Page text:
Recent research by a variety of authors has shown that what differentiates great leaders from average is not their IQ, technical skills, or even industry experience. The key factor is Emotional Intelligence (EQ) – the capacity for managing our own emotions and the emotions of others. In fact, going further, a study by the Center for Creative Leadership pinpointed the two key derailers of careers have nothing to do with how smart we are – again, it has to everything to do with EQ. Specifically, the:
- Inability to manage relationships
- Inability to manage change
What makes a great leader? This is a question we explore in our Emotional Intelligence training. While IQ and technical skills contribute something to the equation (we need certain levels of these qualities just to be in the game – we call these threshold competencies), it is clear that when it comes to inspiring people and getting them follow us and our vision, there are other ingredients required. Self-control and empathy – two key EQ qualities – are chief among them. A study was conducted comparing individuals who were promoted to President/CEO positions, with people who were passed over for the same positions. The results showed that the people who were promoted to the CEO position were seven times more likely to display high levels of self-control (the ability to manage difficult emotions and do what needs to be done even if it feels uncomfortable to do it) and three times more likely to display empathy than those executives who were passed over for the same job. Other skills – technical, IQ, etc. made little or no difference.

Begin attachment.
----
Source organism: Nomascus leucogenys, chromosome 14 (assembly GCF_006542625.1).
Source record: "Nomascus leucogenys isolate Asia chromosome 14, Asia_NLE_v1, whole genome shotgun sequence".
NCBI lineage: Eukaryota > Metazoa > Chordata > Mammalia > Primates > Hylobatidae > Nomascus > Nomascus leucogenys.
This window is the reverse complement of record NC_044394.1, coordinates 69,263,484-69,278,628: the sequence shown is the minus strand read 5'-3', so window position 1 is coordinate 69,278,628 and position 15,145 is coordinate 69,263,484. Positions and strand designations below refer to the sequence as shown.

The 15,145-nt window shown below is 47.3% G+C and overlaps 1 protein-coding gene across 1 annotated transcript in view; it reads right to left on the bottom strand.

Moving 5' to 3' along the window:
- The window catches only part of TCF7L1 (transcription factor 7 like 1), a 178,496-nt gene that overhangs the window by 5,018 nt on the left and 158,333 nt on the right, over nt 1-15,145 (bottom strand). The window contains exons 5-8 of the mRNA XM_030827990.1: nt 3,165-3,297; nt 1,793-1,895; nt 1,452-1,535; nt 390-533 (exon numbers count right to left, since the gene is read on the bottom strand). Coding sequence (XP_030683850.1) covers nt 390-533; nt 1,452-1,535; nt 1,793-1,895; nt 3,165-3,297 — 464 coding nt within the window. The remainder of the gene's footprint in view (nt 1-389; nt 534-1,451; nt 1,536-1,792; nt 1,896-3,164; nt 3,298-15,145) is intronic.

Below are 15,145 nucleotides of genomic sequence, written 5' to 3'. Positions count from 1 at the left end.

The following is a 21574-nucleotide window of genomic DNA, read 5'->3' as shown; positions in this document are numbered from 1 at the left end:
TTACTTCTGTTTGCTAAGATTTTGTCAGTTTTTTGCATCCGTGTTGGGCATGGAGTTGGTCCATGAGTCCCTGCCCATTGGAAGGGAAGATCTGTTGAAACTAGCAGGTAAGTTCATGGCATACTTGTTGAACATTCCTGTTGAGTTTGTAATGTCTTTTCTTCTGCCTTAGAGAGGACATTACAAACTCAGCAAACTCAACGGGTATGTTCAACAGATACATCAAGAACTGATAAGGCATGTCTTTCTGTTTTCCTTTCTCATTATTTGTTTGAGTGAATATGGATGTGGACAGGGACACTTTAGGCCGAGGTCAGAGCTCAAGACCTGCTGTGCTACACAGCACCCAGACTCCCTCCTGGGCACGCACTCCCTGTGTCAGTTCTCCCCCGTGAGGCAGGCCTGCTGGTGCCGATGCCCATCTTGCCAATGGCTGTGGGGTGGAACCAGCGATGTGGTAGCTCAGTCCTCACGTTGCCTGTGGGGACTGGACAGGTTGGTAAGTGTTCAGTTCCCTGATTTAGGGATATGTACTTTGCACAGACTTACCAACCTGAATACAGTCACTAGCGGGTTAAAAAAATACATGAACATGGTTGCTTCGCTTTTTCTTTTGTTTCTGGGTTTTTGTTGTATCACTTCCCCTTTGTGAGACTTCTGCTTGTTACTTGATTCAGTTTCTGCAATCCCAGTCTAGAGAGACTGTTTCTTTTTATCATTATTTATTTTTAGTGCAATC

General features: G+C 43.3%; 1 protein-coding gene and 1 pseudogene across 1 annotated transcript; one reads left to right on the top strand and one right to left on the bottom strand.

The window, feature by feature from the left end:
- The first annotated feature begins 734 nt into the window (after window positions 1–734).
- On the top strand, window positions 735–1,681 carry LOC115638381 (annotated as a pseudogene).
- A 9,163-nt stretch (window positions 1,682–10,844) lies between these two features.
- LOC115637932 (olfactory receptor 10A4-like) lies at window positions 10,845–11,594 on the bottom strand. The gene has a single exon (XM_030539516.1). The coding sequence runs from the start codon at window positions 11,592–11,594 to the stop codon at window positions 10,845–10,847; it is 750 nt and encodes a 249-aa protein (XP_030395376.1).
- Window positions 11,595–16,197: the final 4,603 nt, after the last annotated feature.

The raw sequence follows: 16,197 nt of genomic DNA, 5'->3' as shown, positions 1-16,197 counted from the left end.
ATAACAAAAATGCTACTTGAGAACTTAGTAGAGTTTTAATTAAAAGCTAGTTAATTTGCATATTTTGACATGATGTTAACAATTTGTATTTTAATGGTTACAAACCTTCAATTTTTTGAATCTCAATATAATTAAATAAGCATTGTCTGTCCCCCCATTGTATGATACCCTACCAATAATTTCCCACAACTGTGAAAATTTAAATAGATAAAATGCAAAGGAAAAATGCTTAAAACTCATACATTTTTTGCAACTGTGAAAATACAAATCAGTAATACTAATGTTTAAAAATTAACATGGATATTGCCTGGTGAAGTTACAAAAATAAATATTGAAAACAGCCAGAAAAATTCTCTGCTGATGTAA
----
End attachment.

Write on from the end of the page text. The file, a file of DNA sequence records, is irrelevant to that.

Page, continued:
The foundation of EQ is self-awareness – the ability of an individual to know how their emotions are affecting their own behavior, and how those behaviors affect those around them. An example of how a lack of self-awareness can have a negative impact on a business would be an leader who is frustrated that an employee is not meeting deadlines. If the situation is handled unskillfully and the leader lets the frustration come across as anger, then the employee will likely be de-motivated further. Alternatively, if the leader is aware of their own frustration and can channel that frustration not as anger, but by skillfully airing their concern about deadlines not being met, then they are much more likely to inspire the change in behavior they seek.
High performing leaders know when emotions are “getting the best of them”. They honor those emotions but find productive ways to channel them. In our leadership training programs, we espouse that Emotional Intelligence is not about hiding emotions or pretending they don’t exist; it’s also not being ‘nice’ and getting people to like – EI is about being aware of and recognizing how our emotions are affecting us and then acting skillfully in response.